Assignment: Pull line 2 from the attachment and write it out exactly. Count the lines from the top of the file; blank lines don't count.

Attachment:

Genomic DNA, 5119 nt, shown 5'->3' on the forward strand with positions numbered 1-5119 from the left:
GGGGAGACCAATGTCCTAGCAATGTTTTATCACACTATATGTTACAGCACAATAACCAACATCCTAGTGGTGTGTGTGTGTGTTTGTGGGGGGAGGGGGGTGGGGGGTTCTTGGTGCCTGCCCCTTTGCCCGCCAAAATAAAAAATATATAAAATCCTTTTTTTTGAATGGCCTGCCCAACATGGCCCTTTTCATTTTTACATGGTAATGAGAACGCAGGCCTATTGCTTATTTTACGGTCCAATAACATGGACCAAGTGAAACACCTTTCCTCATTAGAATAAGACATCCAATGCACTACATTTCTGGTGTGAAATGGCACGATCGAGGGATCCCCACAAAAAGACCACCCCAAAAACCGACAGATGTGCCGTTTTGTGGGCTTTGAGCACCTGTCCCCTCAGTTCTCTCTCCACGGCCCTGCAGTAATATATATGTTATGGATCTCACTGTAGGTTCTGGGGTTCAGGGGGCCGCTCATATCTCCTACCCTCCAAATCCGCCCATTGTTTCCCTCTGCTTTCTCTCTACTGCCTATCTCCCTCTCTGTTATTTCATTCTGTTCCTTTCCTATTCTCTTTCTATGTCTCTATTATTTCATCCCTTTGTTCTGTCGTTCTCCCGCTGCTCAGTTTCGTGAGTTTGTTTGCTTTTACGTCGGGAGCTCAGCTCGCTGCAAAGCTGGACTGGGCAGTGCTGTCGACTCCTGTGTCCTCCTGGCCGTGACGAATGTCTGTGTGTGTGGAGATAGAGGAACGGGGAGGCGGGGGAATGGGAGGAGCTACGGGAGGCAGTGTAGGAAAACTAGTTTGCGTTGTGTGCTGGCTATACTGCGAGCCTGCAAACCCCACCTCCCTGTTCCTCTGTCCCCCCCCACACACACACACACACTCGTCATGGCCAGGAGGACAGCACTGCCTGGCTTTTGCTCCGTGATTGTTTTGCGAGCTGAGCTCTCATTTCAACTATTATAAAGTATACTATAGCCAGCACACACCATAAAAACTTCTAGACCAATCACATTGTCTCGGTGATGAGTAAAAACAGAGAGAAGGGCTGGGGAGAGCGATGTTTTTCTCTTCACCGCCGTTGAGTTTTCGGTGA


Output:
GGGGAGACCAATGTCCTAGCAATGTTTTATCACACTATATGTTACAGCACAATAACCAACATCCTAGTGGTGTGTGTGTGTGTTTGTGGGGGGAGGGGGGTGGGGGGTTCTTGGTGCCTGCCCCTTTGCCCGCCAAAATAAAAAATATATAAAATCCTTTTTTTTGAATGGCCTGCCCAACATGGCCCTTTTCATTTTTACATGGTAATGAGAACGCAGGCCTATTGCTTATTTTACGGTCCAATAACATGGACCAAGTGAAACACCTTTCCTCATTAGAATAAGACATCCAATGCACTACATTTCTGGTGTGAAATGGCACGATCGAGGGATCCCCACAAAAAGACCACCCCAAAAACCGACAGATGTGCCGTTTTGTGGGCTTTGAGCACCTGTCCCCTCAGTTCTCTCTCCACGGCCCTGCAGTAATATATATGTTATGGATCTCACTGTAGGTTCTGGGGTTCAGGGGGCCGCTCATATCTCCTACCCTCCAAATCCGCCCATTGTTTCCCTCTGCTTTCTCTCTACTGCCTATCTCCCTCTCTGTTATTTCATTCTGTTCCTTTCCTATTCTCTTTCTATGTCTCTATTATTTCATCCCTTTGTTCTGTCGTTCTCCCGCTGCTCAGTTTCGTGAGTTTGTTTGCTTTTACGTCGGGAGCTCAGCTCGCTGCAAAGCTGGACTGGGCAGTGCTGTCGACTCCTGTGTCCTCCTGGCCGTGACGAATGTCTGTGTGTGTGGAGATAGAGGAACGGGGAGGCGGGGGAATGGGAGGAGCTACGGGAGGCAGTGTAGGAAAACTAGTTTGCGTTGTGTGCTGGCTATACTGCGAGCCTGCAAACCCCACCTCCCTGTTCCTCTGTCCCCCCCCACACACACACACACACTCGTCATGGCCAGGAGGACAGCACTGCCTGGCTTTTGCTCCGTGATTGTTTTGCGAGCTGAGCTCTCATTTCAACTATTATAAAGTATACTATAGCCAGCACACACCATAAAAACTTCTAGACCAATCACATTGTCTCGGTGATGAGTAAAAACAGAGAGAAGGGCTGGGGAGAGCGATGTTTTTCTCTTCACCGCCGTTGAGTTTTCGGTGA